The first place I stayed at was at a guy called Ryan, at his parent’s house. They lived in a pretty rough town just south of Glasgow, called Blantyre. Two weeks later, I moved in with a guy called Michael Kirkpatrick, at his flat, I was lucky enough to stay there for couple a months and after living with Mick I stayed at Paps and Fat T’s houses for a couple of weeks at a time. Soon after that Chick (Mailey) and his family took me in and looked after me pretty well, they fed me, washed my clothes and I even had my own room. Being young and with nowhere else to go, I tried to stay there for as long as I could but after a month or so it was time to move on again and I found myself moving in with Graeme ‘Gibb’ Gibson and his older brother who had a spare room going, three weeks later, I was stinking the place out with my grubby clothes and dirty feet and off I was again. At this point, I had just turned sixteen and because of the position I was in, Chick said that I could stay at the skatepark if I wanted. Now I guess that to most people out there, living on your own in an old industrial estate warehouse that used to be a whiskey distillery in World War Two wouldn’t be the most ideal of set ups, but for someone like me coming from a small dead end town with pretty much nothing to ride and moving into one of the best skateparks in the country was like a dream come true, so I jumped at the chance.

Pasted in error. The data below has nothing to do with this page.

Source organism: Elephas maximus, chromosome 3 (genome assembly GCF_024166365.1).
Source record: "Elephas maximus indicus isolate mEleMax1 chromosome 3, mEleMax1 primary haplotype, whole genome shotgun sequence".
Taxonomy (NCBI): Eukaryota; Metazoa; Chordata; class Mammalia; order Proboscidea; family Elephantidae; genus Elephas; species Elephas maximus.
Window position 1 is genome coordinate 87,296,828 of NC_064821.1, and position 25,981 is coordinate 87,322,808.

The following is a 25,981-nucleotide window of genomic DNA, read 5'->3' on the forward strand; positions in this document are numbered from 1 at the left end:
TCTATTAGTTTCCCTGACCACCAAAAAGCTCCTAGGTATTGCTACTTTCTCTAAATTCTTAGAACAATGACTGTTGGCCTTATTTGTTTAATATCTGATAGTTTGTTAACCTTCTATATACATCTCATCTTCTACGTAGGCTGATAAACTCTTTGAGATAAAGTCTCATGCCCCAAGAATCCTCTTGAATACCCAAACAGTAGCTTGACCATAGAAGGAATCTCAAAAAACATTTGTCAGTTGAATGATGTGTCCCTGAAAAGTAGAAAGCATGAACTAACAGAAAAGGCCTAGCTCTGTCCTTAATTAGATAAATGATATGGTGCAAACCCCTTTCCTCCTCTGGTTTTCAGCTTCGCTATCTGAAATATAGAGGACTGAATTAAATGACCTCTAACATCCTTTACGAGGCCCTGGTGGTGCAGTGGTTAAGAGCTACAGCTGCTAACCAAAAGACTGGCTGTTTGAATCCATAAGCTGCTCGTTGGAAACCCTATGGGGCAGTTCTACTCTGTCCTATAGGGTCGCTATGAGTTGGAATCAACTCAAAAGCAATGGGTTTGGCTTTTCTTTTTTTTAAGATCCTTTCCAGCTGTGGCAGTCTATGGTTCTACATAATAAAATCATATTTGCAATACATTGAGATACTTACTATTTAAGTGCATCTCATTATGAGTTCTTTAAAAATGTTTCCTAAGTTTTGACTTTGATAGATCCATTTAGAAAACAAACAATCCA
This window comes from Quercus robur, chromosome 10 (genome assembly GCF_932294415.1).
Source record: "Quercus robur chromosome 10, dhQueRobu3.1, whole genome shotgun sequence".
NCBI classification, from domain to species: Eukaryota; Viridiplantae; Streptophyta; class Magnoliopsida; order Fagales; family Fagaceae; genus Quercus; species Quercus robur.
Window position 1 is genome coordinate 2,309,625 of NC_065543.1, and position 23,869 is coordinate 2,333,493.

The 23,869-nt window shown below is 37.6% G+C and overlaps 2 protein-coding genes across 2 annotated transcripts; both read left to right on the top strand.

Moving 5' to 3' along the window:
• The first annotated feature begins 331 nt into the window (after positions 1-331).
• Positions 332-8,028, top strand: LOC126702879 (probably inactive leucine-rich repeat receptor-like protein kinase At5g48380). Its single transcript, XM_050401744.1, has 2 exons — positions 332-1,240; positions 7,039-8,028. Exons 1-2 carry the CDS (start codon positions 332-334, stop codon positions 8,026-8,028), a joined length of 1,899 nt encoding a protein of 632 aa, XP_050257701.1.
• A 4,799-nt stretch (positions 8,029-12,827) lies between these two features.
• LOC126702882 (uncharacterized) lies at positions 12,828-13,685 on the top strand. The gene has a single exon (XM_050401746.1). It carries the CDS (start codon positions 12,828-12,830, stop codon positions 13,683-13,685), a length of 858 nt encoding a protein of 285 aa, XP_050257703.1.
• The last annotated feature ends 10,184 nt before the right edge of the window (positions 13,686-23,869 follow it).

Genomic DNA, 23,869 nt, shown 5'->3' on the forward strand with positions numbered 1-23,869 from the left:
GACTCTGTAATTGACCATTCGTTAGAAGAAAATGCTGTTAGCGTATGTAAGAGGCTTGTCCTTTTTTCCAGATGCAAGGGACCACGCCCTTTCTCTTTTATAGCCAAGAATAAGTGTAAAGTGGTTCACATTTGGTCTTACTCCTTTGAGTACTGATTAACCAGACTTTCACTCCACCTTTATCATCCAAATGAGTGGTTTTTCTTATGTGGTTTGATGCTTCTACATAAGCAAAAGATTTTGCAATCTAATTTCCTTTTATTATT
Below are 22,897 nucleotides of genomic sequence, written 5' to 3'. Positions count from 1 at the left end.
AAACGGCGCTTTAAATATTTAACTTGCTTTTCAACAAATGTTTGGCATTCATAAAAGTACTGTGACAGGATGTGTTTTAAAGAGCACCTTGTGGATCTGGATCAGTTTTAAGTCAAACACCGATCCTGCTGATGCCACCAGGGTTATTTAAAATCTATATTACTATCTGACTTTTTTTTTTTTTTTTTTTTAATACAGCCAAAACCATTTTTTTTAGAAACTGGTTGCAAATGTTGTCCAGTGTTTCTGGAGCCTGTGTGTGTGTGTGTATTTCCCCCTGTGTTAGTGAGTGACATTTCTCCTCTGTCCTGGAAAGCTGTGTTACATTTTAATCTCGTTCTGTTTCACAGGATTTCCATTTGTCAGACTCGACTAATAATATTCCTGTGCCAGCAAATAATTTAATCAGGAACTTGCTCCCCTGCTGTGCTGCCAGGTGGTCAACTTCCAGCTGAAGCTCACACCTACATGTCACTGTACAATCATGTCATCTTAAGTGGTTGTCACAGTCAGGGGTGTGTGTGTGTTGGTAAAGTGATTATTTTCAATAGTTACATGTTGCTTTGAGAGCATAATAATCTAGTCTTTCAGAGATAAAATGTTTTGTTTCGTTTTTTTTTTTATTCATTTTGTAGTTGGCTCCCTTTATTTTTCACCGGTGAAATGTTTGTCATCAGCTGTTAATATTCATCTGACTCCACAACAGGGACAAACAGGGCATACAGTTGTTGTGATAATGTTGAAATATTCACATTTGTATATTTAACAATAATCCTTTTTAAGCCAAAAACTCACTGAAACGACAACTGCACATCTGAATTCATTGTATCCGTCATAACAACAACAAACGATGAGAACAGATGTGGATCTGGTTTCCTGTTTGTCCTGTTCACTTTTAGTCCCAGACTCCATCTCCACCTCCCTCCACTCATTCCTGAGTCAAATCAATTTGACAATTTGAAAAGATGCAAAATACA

Living at Unit at the time definitely had its ups and downs, thankfully, a hell of a lot more ups than downs though. I had no one there to tell me what to do, I could stay up all night if I wanted, I could ride when I wanted, I could have friends staying over with me if I wanted and I could go to house parties and get wasted if I wanted. The downs or I guess the only down side of living there was that it was terrifying at night on your own. I wasn’t officially supposed to be staying there so I would have to move all my possessions and blankets that I used every night into the back room so no one would know that I was living there, then when ten O’clock at night came around and the park was due to close for the day I would run into the back room, grab my things and then run back into the office as fast as I could, so I didn’t have to do it once everybody had left the park, when I was finally in the office, I would lock the door behind me so I felt safer too.